Rights of Free Speech and Academic Freedom
Freedom of speech is a bedrock value of our constitutional system and is at the core of UCI’s mission.
Universities exist to provide the conditions for hard thought and difficult debate so that new knowledge can be generated and individuals can develop the capacity for independent judgment. This cannot happen if universities attempt to shield people from ideas and opinions they might find unwelcome, or if members of the university community try to silence speakers with whom they disagree. As U.S. Supreme Court Justice Louis Brandeis advised in his famous Whitney v. California opinion in 1927, “If there be time to expose through discussion the falsehood and fallacies, to avert the evil by the processes of education, the remedy to be applied is more speech, not enforced silence.”
Free speech is often invoked to protect views that are considered wrong or disturbing. This is inevitable. No one tries to censor speech that is popular, comforting or supported by established authorities. But we sometimes forget that many of the views we take for granted were once considered harmful and deserving of censorship and punishment, including Galileo’s heliocentric model of the solar system, antislavery advocacy, Darwin’s challenge to biblical accounts of the origins of humankind, opposition to American war efforts, the teaching of socialism, civil rights protests, critiques of traditional societal norms, risqué or countercultural popular music, and a lot of modern literature.
We extend protections to controversial and even potentially harmful speech to create the conditions for innovative thinking – and because we have learned it is even more harmful to give officials the extraordinary (and inevitably abused) power to punish people for expressing views they do not like. Throughout history, speech that challenges conventional wisdom has been a driving force for progress. Speech that makes us uneasy may compel us to reconsider our own positions. Hearing offensive or even hateful viewpoints provides opportunities for those sentiments to be exposed, engaged and rebutted.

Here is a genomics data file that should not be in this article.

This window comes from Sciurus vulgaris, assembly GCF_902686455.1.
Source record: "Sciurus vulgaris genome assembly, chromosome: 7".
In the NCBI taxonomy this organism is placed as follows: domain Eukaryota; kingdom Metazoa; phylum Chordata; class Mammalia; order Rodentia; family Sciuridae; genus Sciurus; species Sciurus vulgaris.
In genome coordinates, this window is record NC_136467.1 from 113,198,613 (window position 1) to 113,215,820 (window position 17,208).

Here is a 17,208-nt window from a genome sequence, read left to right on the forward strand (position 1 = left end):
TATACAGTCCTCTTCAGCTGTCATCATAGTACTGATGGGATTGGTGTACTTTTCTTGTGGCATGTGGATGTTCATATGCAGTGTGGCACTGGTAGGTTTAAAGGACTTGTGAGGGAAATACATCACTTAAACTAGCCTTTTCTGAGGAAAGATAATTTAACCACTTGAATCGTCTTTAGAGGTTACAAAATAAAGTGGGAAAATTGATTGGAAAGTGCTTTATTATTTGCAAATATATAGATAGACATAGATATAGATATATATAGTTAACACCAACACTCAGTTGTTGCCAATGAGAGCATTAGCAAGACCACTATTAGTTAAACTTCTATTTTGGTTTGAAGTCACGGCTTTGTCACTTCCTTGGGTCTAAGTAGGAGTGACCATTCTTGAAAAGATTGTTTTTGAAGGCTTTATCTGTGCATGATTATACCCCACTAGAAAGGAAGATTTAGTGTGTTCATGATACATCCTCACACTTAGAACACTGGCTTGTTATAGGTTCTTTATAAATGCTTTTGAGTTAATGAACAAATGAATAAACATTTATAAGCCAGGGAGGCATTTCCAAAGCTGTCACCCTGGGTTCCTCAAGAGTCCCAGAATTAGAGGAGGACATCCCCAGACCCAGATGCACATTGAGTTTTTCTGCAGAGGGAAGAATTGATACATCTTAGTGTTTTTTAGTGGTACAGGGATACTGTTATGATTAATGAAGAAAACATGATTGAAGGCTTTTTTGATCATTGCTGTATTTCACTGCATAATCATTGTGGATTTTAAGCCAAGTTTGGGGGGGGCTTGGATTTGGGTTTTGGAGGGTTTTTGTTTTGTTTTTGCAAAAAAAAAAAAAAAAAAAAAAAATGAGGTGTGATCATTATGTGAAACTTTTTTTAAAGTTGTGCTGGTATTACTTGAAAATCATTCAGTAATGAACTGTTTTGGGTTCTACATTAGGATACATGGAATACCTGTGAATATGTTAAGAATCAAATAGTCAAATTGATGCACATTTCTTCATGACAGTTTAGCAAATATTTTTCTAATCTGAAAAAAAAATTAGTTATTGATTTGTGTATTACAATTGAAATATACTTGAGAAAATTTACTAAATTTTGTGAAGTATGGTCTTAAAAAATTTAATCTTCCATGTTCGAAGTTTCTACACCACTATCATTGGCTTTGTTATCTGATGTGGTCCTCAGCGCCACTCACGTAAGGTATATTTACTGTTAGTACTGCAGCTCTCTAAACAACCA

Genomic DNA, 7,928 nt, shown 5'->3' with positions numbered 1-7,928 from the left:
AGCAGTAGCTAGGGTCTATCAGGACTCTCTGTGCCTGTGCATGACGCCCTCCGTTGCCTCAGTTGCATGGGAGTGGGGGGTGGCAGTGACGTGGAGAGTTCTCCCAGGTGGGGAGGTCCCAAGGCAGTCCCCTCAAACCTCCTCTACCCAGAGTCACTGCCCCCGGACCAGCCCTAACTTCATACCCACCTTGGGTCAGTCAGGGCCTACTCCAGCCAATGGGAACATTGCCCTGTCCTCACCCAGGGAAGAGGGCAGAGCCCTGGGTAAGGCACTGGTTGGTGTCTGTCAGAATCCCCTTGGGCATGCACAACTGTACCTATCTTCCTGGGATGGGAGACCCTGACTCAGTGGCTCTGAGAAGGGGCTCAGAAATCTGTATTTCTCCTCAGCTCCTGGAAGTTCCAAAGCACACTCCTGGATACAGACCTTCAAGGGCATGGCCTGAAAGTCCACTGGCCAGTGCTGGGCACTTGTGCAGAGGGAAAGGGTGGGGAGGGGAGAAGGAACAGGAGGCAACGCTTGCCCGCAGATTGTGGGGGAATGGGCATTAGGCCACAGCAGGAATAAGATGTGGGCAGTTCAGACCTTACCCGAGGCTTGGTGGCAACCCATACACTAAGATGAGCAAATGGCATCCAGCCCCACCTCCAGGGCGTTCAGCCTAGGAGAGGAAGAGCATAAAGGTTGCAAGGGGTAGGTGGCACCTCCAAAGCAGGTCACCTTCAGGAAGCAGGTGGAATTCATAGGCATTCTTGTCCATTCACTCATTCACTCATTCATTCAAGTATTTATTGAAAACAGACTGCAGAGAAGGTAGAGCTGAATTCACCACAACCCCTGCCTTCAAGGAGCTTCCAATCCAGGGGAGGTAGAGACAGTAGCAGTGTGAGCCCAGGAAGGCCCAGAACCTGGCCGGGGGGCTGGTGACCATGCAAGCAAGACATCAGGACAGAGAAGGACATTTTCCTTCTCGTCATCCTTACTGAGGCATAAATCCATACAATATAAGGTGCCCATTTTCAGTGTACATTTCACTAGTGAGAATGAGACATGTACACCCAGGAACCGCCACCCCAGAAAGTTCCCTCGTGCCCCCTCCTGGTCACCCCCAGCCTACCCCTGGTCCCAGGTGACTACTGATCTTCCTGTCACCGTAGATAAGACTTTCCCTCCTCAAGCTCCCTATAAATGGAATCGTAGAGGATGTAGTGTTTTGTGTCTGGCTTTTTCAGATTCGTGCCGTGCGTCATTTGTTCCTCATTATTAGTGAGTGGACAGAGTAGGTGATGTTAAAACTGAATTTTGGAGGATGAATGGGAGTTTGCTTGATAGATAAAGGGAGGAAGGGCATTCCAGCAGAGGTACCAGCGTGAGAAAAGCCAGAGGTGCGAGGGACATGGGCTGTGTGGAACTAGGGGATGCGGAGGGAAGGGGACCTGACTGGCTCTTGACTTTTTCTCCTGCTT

This is why we cannot and will not censor or punish people merely because they express ideas we do not like. We will not deny speakers access to campus venues because of their views. We will protect all members of the campus community and their invited guests and speakers from efforts to silence them through disruptive activities. At the same time, because no one has a right to be free from criticism, we will always ensure that members of the campus community can peacefully protest and express condemnation of views they detest.
UCI also serves society as a place where people work together to create a scholarly community dedicated to rigorous inquiry, evidence-based reasoning, logical argumentation, experimentation and a willingness to reassess one’s perspective in light of new evidence and arguments. These scholarly norms encourage us to engage competing perspectives and learn from those who hold different viewpoints. They also prompt us to speak out in support of each other when members of our community are subject to hateful, discriminatory or inflammatory personal attacks.
If our commitment to freedom and democracy leads us to defend the rights of free speech, our commitment to scholarly inquiry and education leads us to promote norms and practices that enable us to learn from each other in an atmosphere of positive engagement and mutual respect.